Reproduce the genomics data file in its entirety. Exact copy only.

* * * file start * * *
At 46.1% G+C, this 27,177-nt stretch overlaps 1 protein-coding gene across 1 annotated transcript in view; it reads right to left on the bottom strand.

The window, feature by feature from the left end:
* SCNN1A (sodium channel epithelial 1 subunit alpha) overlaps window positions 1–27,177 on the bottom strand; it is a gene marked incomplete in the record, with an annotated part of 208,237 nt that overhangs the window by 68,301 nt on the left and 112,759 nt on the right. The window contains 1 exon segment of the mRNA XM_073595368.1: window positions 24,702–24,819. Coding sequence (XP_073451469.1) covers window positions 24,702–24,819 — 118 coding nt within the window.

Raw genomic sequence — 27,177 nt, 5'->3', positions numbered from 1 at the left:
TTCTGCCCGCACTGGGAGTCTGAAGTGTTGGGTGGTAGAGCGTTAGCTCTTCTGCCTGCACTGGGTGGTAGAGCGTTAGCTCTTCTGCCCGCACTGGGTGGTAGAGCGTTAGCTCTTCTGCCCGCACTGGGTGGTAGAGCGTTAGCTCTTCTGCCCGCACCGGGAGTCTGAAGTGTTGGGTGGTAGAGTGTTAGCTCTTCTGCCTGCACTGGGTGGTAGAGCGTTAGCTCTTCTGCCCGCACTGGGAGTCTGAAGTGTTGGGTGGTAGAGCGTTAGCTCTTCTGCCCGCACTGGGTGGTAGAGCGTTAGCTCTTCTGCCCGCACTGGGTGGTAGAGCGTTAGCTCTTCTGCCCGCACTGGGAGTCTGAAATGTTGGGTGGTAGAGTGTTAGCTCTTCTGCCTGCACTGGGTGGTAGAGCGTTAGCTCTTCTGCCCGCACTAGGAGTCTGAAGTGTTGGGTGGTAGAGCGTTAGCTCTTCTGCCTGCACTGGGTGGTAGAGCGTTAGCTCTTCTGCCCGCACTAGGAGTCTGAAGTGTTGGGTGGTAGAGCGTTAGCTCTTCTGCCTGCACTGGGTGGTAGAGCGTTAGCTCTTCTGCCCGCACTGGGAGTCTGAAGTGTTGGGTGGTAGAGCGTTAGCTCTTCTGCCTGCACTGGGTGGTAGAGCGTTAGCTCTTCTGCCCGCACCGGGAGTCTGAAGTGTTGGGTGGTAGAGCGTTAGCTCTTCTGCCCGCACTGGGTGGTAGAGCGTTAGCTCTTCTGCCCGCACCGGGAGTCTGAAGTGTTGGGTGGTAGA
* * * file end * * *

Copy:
At 46.1% G+C, this 27,177-nt stretch overlaps 1 protein-coding gene across 1 annotated transcript in view; it reads right to left on the bottom strand.

The window, feature by feature from the left end:
* SCNN1A (sodium channel epithelial 1 subunit alpha) overlaps window positions 1–27,177 on the bottom strand; it is a gene marked incomplete in the record, with an annotated part of 208,237 nt that overhangs the window by 68,301 nt on the left and 112,759 nt on the right. The window contains 1 exon segment of the mRNA XM_073595368.1: window positions 24,702–24,819. Coding sequence (XP_073451469.1) covers window positions 24,702–24,819 — 118 coding nt within the window.

Raw genomic sequence — 27,177 nt, 5'->3', positions numbered from 1 at the left:
TTCTGCCCGCACTGGGAGTCTGAAGTGTTGGGTGGTAGAGCGTTAGCTCTTCTGCCTGCACTGGGTGGTAGAGCGTTAGCTCTTCTGCCCGCACTGGGTGGTAGAGCGTTAGCTCTTCTGCCCGCACTGGGTGGTAGAGCGTTAGCTCTTCTGCCCGCACCGGGAGTCTGAAGTGTTGGGTGGTAGAGTGTTAGCTCTTCTGCCTGCACTGGGTGGTAGAGCGTTAGCTCTTCTGCCCGCACTGGGAGTCTGAAGTGTTGGGTGGTAGAGCGTTAGCTCTTCTGCCCGCACTGGGTGGTAGAGCGTTAGCTCTTCTGCCCGCACTGGGTGGTAGAGCGTTAGCTCTTCTGCCCGCACTGGGAGTCTGAAATGTTGGGTGGTAGAGTGTTAGCTCTTCTGCCTGCACTGGGTGGTAGAGCGTTAGCTCTTCTGCCCGCACTAGGAGTCTGAAGTGTTGGGTGGTAGAGCGTTAGCTCTTCTGCCTGCACTGGGTGGTAGAGCGTTAGCTCTTCTGCCCGCACTAGGAGTCTGAAGTGTTGGGTGGTAGAGCGTTAGCTCTTCTGCCTGCACTGGGTGGTAGAGCGTTAGCTCTTCTGCCCGCACTGGGAGTCTGAAGTGTTGGGTGGTAGAGCGTTAGCTCTTCTGCCTGCACTGGGTGGTAGAGCGTTAGCTCTTCTGCCCGCACCGGGAGTCTGAAGTGTTGGGTGGTAGAGCGTTAGCTCTTCTGCCCGCACTGGGTGGTAGAGCGTTAGCTCTTCTGCCCGCACCGGGAGTCTGAAGTGTTGGGTGGTAGA